Faces of Recovery: Jamie’s Story
This week’s edition of Faces of Recovery, in which we highlight local individuals who have overcome addiction, focuses on Middlesboro resident Jamie Mason.
According to Jamie Mason, her home life as a child was fraught with turmoil that included abuse and drug use. She would witness spousal abuse, and she remembers many people always being at her house where drugs and alcohol were consumed.
“It was normal to me,” she said.
Mason’s parents separated when she was five years old, leaving herself and her brother with their father.
“I hated the smell of alcohol on someone’s breath and vowed that I’d never drink or act the way those people did,” she said.
In the fourth grade, Mason went to live with her mother, who was still using narcotics.
“Life was hard with new men in and out of the house and more domestic violence and abuse. I went to live with my aunt and uncle as a teen and finally was able to escape the hurt and fear. They had older children that drank and smoked marijuana. That’s when I started smoking marijuana. I felt safe, and I felt like I fit in for once in my life,” said Mason.
During her early teen years, Mason would party with her sibling and cousins, all the while her troubled upbringing was playing havoc on her mental health. She was hospitalized after a suicide attempt and was put in a foster home at the age of 16 to keep her away “from the people who tried to take me back.”
Mason thought that if she got married, she could be free of her abusers and have a clean slate. Her husband was abusive, and after that relationship ended, another one was entered that also ended up being abusive.
It was during this period that Mason stated her cycle of self-destruction began.
Mason would drink often and heavily, so much so she would often black out. She became pregnant at 17 and stopped the drinking while pregnant. She was married again, and after the baby was born, she continued drinking but not as heavily. She had however, fallen into a cycle of abusive relationships.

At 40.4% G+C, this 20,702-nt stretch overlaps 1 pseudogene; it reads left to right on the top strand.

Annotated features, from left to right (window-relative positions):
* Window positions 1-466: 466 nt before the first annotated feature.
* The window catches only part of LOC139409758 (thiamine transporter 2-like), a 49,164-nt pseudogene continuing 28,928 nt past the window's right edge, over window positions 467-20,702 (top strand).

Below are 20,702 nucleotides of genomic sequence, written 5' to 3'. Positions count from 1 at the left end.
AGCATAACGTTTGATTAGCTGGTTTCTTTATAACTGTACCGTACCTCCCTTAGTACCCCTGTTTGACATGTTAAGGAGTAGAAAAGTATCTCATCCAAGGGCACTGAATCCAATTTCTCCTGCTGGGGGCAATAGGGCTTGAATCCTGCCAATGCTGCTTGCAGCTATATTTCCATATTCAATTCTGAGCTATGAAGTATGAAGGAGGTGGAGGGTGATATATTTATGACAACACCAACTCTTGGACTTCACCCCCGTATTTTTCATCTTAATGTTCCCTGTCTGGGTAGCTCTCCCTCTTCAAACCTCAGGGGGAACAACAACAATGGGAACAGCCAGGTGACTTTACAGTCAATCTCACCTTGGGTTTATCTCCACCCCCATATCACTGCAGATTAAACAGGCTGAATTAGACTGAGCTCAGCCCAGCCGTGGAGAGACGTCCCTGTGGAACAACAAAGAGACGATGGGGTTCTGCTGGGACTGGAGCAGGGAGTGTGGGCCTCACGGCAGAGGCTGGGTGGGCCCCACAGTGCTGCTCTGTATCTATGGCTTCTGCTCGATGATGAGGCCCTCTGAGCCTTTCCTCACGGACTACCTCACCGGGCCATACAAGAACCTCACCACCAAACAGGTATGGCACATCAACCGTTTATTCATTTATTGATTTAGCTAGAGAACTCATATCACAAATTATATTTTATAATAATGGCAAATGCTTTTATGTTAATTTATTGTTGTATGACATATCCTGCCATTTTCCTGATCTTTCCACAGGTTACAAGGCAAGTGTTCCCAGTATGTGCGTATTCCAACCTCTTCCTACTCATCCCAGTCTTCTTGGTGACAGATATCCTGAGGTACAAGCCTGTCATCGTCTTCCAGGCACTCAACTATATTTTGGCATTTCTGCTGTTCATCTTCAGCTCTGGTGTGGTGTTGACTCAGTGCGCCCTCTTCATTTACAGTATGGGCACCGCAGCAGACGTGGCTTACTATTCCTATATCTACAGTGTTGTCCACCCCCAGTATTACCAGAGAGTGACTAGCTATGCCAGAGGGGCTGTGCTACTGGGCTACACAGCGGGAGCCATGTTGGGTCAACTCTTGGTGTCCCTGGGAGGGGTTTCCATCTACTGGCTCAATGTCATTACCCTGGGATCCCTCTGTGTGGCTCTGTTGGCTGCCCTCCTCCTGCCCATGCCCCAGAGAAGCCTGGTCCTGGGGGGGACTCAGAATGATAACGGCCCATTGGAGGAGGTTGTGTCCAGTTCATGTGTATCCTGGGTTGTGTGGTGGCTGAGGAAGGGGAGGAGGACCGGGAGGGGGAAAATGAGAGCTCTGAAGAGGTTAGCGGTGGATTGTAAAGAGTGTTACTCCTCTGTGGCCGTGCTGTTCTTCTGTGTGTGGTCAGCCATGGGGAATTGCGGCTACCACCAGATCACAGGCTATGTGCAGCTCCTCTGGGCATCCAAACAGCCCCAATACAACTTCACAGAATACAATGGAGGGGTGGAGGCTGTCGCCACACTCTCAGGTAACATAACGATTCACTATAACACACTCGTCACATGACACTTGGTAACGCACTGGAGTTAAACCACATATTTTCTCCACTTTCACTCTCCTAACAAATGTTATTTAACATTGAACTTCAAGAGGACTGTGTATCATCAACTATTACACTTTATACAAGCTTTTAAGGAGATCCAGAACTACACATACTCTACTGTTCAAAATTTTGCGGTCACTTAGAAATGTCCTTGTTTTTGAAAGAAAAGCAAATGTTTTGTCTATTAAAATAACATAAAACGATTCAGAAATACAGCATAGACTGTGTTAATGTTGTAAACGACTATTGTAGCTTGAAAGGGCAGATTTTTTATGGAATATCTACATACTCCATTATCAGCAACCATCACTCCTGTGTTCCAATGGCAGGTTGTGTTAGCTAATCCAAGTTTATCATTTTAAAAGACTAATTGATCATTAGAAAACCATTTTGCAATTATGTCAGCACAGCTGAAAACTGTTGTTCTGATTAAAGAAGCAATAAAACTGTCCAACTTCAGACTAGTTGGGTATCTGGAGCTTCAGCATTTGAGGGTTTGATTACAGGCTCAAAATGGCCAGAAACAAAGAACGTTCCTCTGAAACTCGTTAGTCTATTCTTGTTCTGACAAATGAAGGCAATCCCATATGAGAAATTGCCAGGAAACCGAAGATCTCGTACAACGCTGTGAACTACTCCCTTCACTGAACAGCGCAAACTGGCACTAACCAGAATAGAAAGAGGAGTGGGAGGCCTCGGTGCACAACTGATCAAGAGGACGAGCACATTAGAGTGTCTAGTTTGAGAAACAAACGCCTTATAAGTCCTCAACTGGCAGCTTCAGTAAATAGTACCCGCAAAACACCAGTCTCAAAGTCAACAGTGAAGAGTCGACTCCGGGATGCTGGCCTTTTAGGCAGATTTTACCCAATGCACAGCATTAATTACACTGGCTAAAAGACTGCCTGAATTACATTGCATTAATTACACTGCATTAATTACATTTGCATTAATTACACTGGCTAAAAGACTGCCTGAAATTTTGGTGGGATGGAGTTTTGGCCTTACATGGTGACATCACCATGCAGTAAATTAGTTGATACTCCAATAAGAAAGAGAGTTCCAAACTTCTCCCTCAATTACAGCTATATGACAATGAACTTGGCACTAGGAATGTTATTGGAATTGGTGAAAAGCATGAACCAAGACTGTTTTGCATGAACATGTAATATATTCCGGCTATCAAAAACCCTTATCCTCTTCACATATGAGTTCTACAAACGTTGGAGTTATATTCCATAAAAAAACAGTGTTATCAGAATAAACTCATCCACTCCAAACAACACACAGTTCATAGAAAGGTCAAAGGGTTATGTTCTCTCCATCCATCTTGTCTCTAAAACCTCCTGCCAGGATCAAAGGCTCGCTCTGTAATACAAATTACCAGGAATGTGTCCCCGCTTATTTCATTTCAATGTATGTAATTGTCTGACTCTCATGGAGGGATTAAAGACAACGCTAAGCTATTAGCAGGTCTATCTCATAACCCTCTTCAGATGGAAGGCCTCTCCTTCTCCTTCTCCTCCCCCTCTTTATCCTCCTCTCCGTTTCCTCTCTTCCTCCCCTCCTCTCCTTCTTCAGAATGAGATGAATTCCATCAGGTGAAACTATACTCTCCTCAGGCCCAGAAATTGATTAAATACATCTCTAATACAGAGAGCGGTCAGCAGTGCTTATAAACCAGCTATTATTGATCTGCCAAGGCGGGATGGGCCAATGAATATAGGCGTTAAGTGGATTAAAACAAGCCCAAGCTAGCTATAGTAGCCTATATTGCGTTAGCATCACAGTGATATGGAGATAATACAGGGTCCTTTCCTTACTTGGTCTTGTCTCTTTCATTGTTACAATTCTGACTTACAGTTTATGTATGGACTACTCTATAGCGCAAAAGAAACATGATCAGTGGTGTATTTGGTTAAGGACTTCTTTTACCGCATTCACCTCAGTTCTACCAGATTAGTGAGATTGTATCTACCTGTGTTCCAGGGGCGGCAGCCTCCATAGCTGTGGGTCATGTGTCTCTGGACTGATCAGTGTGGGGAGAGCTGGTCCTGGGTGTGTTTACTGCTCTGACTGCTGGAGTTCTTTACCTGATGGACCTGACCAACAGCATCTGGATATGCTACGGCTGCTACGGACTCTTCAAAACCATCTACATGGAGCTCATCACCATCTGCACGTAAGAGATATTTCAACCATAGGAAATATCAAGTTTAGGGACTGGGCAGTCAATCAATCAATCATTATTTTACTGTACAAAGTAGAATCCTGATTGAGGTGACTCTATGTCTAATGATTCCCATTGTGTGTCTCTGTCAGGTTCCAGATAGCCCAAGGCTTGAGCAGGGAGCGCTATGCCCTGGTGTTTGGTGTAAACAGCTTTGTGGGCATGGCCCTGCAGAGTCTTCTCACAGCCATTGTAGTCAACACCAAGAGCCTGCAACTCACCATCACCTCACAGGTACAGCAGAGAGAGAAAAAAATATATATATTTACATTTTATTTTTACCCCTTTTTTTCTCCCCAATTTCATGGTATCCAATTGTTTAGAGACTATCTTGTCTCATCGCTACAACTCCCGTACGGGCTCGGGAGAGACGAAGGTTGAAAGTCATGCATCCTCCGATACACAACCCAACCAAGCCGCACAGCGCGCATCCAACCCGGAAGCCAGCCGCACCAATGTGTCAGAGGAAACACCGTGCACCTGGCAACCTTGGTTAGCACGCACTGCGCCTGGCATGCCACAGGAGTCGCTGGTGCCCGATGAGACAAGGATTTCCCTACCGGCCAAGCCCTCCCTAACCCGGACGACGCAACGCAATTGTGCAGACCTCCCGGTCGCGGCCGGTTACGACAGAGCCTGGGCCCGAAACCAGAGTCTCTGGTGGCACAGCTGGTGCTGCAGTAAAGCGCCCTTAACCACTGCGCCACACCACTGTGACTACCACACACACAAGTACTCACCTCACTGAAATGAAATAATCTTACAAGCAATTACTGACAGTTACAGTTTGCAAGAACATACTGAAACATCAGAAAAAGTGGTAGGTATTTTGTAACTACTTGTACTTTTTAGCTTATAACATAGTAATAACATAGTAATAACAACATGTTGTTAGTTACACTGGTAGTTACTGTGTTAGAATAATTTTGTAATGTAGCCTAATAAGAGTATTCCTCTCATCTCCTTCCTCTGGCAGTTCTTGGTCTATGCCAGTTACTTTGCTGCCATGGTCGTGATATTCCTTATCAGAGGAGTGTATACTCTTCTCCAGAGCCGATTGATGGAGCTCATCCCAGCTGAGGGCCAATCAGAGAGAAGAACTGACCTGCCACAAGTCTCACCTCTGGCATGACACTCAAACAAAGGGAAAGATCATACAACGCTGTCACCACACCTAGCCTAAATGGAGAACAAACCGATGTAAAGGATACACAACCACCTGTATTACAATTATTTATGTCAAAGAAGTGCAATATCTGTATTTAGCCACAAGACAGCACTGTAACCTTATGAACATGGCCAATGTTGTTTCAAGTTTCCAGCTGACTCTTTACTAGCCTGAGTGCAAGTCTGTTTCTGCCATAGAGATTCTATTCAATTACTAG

By the age of 23 Mason had four daughters. She said during this time, she would use occasionally but only became addicted after her youngest was born. Mason had her Fallopian tubes tied, and that was when she spiraled. Her doctor had prescribed her Percocet and she traded them for tramadol from her brother, because she did not want to get addicted to the Percocet.
“When I took it, it gave me that warm fuzzy feeling. I felt free of pain, free of everything. It was like a miracle cure for everything. I kept taking them because I thought they were safe. I was so wrong,” she said.
Mason became addicted to the pain meds and in 2011 she lost custody of her children.
“Realizing that was my fault and realizing I had failed my children was the biggest heartbreak I’d ever felt.”
After losing custody, Mason began going harder on the drugs. She started using morphine and other drugs to become as numb as possible. This led to shoplifting, lying and manipulation to score more drugs.
Mason hit rock bottom while serving a stint in jail with no contact with her children or anyone else. She had to confront her problems with a sober mind. After she was released, she went to a recovery center in Harlan. She stated her time in recovery was difficult, but she was able to reconcile with her past and learn how to overcome her troubles.
Mason is now over two years clean with a loving husband, a good job and joint custody of her children.
“Today I know how to cope with life experiences and changes and I know I never have to use ever again.”